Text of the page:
A Curriculum of Cultural Translation: Desi identities in American Chai

  • Tasha Ausman University of Ottawa
Keywords: curriculum, culture, transnationalism, third space, desi, diaspora, translation, hybridity, identity, film, postcolonial studies

Abstract

This article examines narrative articulations in the film American Chai as a complicated conversation in relation to the sociocultural constructions of bi/cultural-identities within Indian diaspora communities. Unpacking the way desi (first-generation Indo-Canadian) identities are enunciated in/as a quantum (third) space – one that is continuously shifting and deferred – the author contemplates how we might reconsider the narratives put forth in this film as a curriculum of cultural translations. In turn, her curriculum theory project provokes us to ask what we might learn from inter-generational culture-clashes in the curricular spaces among Indian and Western cultures depicted in film. The author draws upon screenplay pedagogy to analyze and then synthesize possible ways that desi movies sometimes employ melodrama to construct a curriculum of living at, within, and among the interstitial and temporal margins of different cultural spaces. The article concludes by proposing that working through a curriculum of cultural translations put forth by films can help one to reconstruct their subjectivity anew in relation to the ongoing migratory transnational movements of diaspora communities here in Canada.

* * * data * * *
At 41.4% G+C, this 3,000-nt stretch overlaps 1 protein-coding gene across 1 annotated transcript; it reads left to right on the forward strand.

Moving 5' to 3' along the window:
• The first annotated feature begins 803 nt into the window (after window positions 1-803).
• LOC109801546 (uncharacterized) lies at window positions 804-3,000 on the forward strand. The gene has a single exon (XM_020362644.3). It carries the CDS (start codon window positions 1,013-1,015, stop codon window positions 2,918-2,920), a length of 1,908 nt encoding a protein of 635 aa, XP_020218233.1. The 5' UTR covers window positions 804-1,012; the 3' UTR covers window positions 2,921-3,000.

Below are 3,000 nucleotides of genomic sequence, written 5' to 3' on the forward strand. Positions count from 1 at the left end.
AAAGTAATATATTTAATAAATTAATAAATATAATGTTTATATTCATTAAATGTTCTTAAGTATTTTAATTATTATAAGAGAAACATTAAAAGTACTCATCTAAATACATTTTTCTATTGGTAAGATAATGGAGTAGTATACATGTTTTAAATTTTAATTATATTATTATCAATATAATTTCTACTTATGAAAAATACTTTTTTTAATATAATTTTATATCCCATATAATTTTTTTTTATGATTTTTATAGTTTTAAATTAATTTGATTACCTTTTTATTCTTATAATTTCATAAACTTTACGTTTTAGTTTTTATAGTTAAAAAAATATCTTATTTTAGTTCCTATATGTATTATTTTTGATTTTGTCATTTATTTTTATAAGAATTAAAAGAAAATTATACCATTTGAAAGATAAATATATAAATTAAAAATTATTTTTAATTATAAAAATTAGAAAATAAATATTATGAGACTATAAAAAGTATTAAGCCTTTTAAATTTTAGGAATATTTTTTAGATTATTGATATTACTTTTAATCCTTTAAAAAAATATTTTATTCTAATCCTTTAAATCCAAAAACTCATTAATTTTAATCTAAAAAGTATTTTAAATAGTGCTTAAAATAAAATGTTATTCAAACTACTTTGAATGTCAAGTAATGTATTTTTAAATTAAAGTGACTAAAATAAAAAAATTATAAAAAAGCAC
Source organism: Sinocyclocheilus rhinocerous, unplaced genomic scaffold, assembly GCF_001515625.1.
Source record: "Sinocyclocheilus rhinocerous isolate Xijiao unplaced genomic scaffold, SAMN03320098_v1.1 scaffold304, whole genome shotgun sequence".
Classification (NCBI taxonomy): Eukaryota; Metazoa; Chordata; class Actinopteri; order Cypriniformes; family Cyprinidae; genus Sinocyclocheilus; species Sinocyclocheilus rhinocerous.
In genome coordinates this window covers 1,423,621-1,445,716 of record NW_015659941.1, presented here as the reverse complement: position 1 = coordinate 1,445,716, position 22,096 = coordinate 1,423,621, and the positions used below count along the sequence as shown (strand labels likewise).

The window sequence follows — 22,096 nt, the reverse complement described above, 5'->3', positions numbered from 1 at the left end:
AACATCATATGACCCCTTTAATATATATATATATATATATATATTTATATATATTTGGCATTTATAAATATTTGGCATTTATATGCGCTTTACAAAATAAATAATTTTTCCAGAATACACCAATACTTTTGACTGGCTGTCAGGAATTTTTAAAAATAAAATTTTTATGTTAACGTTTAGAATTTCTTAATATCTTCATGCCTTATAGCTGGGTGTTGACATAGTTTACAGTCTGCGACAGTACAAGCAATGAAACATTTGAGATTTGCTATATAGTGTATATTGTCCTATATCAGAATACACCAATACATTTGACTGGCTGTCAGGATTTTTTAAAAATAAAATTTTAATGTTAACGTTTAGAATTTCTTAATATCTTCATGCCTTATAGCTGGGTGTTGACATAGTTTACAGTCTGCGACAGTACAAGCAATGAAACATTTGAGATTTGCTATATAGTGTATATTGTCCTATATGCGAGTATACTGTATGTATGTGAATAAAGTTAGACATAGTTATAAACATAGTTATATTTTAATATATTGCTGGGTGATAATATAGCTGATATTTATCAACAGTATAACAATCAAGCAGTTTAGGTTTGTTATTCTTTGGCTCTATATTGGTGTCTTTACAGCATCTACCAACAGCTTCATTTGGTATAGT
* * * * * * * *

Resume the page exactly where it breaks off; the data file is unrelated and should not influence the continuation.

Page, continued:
Author Biography

Tasha Ausman, University of Ottawa
Tasha Ausman is a Master of Arts candidate in the Faculty of Education at the University of Ottawa, and a full-time high school teacher in mathematics and chemistry at Pontiac High School, Western Quebec School Board in Gatineau, Quebec. Her research areas include curriculum theory, popular culture, films, and postcolonialism.
Published
2012-10-27